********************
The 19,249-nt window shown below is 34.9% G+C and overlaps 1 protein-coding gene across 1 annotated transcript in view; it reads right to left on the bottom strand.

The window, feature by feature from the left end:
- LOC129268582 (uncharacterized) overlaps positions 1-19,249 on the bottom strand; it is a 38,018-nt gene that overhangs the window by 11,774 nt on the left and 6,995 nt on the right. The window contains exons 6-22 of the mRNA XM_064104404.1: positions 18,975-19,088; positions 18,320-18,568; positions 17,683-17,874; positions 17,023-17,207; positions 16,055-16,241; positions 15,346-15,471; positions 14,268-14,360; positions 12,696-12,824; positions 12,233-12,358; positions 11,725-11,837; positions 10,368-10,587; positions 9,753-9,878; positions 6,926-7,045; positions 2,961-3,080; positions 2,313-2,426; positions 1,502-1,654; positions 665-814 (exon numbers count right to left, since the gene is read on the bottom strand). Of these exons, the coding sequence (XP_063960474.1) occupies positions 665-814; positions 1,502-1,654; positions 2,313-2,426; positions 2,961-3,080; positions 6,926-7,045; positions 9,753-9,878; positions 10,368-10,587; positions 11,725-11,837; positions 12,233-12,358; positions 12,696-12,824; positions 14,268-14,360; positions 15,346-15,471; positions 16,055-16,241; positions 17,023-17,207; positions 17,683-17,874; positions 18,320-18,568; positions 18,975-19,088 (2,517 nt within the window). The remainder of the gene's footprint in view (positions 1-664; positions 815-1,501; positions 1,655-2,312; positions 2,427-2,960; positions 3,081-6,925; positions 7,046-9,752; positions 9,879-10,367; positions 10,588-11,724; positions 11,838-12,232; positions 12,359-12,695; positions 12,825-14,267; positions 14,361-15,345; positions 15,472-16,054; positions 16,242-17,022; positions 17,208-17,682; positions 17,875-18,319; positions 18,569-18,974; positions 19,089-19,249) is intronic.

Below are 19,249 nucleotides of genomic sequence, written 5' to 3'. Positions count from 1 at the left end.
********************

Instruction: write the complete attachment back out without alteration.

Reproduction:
The 19,249-nt window shown below is 34.9% G+C and overlaps 1 protein-coding gene across 1 annotated transcript in view; it reads right to left on the bottom strand.

The window, feature by feature from the left end:
- LOC129268582 (uncharacterized) overlaps positions 1-19,249 on the bottom strand; it is a 38,018-nt gene that overhangs the window by 11,774 nt on the left and 6,995 nt on the right. The window contains exons 6-22 of the mRNA XM_064104404.1: positions 18,975-19,088; positions 18,320-18,568; positions 17,683-17,874; positions 17,023-17,207; positions 16,055-16,241; positions 15,346-15,471; positions 14,268-14,360; positions 12,696-12,824; positions 12,233-12,358; positions 11,725-11,837; positions 10,368-10,587; positions 9,753-9,878; positions 6,926-7,045; positions 2,961-3,080; positions 2,313-2,426; positions 1,502-1,654; positions 665-814 (exon numbers count right to left, since the gene is read on the bottom strand). Of these exons, the coding sequence (XP_063960474.1) occupies positions 665-814; positions 1,502-1,654; positions 2,313-2,426; positions 2,961-3,080; positions 6,926-7,045; positions 9,753-9,878; positions 10,368-10,587; positions 11,725-11,837; positions 12,233-12,358; positions 12,696-12,824; positions 14,268-14,360; positions 15,346-15,471; positions 16,055-16,241; positions 17,023-17,207; positions 17,683-17,874; positions 18,320-18,568; positions 18,975-19,088 (2,517 nt within the window). The remainder of the gene's footprint in view (positions 1-664; positions 815-1,501; positions 1,655-2,312; positions 2,427-2,960; positions 3,081-6,925; positions 7,046-9,752; positions 9,879-10,367; positions 10,588-11,724; positions 11,838-12,232; positions 12,359-12,695; positions 12,825-14,267; positions 14,361-15,345; positions 15,472-16,054; positions 16,242-17,022; positions 17,208-17,682; positions 17,875-18,319; positions 18,569-18,974; positions 19,089-19,249) is intronic.

Below are 19,249 nucleotides of genomic sequence, written 5' to 3'. Positions count from 1 at the left end.